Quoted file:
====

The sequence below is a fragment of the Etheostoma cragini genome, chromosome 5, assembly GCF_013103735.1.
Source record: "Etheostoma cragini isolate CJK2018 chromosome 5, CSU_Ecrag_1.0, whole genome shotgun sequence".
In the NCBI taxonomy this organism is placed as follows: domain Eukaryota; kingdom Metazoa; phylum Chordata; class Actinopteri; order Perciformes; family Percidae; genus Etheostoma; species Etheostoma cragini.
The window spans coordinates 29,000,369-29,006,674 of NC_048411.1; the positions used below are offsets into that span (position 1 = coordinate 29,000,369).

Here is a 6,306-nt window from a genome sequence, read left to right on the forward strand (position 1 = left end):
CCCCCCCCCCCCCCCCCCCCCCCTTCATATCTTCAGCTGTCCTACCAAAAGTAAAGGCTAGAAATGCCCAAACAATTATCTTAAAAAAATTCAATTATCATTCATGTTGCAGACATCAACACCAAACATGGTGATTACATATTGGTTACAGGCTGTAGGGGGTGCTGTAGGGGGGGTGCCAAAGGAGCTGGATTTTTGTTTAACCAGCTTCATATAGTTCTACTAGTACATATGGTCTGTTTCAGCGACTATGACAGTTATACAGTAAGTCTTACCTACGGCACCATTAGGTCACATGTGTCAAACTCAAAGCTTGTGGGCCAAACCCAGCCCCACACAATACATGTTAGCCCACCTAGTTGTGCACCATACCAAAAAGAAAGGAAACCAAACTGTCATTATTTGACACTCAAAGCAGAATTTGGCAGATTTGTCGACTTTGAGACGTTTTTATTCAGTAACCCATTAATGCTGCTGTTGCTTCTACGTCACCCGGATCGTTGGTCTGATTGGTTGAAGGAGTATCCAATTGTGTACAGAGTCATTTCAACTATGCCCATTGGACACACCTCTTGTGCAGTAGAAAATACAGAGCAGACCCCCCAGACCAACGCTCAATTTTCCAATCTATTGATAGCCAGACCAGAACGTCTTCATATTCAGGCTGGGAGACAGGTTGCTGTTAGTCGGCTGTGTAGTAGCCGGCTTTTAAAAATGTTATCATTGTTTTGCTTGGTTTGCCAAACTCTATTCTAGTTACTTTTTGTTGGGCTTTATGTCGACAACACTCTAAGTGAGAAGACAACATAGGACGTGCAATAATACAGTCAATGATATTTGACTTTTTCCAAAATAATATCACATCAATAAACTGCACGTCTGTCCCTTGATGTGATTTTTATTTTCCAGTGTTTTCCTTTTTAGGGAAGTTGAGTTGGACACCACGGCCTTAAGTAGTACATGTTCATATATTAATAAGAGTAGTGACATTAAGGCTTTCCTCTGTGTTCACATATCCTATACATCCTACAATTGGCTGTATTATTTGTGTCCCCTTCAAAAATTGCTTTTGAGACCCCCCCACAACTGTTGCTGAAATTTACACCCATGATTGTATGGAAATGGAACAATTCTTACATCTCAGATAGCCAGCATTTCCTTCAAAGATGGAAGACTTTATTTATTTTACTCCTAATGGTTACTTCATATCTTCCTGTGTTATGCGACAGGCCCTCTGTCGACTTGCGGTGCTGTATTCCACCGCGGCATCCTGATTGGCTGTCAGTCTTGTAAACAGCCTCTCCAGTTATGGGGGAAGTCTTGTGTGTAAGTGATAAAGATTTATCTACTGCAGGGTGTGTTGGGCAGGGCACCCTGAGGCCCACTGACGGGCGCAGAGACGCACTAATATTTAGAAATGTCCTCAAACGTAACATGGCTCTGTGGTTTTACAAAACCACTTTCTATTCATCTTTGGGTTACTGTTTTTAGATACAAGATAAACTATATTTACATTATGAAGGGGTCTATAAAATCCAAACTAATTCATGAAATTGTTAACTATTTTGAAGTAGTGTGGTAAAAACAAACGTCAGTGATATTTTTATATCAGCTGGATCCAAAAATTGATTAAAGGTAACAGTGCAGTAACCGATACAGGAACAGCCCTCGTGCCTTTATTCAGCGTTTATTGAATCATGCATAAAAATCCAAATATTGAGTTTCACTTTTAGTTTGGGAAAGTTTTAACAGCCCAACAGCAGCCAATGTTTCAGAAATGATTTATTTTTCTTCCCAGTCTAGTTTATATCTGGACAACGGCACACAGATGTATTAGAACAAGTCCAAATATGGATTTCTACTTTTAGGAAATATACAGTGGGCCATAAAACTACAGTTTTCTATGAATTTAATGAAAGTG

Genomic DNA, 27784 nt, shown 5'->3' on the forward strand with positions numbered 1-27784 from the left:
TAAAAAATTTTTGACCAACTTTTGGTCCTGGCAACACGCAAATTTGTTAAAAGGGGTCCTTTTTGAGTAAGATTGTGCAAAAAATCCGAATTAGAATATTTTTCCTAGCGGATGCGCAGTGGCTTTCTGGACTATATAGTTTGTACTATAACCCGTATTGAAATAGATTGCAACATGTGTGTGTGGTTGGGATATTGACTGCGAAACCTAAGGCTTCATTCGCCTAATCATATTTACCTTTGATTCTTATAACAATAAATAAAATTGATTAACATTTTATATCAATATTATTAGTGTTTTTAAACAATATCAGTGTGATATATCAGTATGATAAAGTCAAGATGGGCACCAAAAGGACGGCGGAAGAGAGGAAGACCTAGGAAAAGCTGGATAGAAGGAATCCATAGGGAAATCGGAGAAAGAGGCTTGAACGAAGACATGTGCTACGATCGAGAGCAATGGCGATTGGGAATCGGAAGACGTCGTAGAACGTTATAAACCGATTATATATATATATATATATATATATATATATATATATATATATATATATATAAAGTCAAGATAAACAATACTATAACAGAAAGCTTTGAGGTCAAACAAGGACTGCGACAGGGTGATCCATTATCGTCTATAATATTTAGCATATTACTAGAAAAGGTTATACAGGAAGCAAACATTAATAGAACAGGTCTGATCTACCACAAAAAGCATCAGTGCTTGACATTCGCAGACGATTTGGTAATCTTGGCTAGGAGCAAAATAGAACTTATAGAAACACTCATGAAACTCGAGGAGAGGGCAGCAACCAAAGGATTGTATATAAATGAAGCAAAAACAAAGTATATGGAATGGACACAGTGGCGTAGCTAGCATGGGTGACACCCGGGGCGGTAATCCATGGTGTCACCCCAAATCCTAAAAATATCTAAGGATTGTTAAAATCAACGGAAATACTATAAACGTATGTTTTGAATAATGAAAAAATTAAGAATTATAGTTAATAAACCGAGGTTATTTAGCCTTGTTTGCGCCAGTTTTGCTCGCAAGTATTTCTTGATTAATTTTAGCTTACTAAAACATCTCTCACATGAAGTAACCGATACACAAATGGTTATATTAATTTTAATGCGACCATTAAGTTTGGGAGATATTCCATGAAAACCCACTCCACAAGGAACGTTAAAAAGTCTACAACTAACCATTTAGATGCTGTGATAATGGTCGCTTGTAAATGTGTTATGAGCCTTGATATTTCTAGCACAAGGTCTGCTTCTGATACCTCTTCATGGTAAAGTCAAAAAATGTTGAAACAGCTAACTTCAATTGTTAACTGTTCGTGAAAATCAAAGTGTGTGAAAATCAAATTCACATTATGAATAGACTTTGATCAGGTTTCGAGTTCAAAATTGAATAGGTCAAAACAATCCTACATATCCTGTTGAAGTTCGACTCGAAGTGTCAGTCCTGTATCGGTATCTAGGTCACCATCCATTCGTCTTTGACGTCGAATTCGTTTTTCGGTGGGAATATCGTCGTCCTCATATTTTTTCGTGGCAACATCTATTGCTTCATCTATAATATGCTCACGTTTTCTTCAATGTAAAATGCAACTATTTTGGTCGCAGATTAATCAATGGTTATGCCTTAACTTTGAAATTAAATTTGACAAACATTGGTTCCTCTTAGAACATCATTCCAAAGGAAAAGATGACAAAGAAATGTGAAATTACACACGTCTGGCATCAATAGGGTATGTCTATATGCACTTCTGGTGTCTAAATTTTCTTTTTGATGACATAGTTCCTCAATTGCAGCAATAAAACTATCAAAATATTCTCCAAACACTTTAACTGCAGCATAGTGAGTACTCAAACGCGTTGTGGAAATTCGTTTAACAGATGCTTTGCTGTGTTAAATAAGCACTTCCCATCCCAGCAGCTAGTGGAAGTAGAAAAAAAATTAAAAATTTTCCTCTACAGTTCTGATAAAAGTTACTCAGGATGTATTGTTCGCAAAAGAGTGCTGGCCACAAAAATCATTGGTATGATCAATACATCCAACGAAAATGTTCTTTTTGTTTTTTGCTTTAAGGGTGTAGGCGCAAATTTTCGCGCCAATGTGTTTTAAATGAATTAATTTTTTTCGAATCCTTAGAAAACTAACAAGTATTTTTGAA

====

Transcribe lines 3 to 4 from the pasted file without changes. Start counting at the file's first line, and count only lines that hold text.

In the NCBI taxonomy this organism is placed as follows: domain Eukaryota; kingdom Metazoa; phylum Chordata; class Actinopteri; order Perciformes; family Percidae; genus Etheostoma; species Etheostoma cragini.
The window spans coordinates 29,000,369-29,006,674 of NC_048411.1; the positions used below are offsets into that span (position 1 = coordinate 29,000,369).